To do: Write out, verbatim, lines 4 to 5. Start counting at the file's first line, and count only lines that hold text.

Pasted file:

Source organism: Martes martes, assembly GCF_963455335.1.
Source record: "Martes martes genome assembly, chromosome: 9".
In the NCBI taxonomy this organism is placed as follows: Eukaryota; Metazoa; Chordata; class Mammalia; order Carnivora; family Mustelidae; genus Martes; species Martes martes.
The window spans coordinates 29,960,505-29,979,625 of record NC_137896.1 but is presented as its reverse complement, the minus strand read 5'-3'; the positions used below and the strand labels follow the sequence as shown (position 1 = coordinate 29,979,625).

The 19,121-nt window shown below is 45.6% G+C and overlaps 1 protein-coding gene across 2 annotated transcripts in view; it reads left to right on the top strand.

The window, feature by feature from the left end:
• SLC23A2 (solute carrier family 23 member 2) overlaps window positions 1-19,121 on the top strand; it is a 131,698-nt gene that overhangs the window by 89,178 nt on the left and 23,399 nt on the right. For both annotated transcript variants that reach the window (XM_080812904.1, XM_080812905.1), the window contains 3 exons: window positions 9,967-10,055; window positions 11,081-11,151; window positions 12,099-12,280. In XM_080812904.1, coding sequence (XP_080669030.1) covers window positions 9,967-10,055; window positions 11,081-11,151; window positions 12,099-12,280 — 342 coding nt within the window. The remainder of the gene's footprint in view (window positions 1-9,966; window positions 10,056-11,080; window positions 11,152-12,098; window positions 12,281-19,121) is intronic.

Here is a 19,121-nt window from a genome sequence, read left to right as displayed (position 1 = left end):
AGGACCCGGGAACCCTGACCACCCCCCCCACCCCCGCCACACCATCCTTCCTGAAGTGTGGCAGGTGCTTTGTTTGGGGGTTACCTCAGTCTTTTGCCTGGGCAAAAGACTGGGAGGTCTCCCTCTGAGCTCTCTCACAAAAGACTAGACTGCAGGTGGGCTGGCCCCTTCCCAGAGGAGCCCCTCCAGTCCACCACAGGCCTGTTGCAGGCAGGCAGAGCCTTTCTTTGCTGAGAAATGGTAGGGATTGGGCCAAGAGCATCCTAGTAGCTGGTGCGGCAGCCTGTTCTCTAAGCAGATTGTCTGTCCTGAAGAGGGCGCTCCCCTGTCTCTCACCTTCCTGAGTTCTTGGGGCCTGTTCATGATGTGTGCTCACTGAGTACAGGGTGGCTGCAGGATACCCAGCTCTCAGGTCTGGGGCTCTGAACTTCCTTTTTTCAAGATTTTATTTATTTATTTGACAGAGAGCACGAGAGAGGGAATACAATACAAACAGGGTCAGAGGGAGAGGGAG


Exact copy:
The window spans coordinates 29,960,505-29,979,625 of record NC_137896.1 but is presented as its reverse complement, the minus strand read 5'-3'; the positions used below and the strand labels follow the sequence as shown (position 1 = coordinate 29,979,625).

The 19,121-nt window shown below is 45.6% G+C and overlaps 1 protein-coding gene across 2 annotated transcripts in view; it reads left to right on the top strand.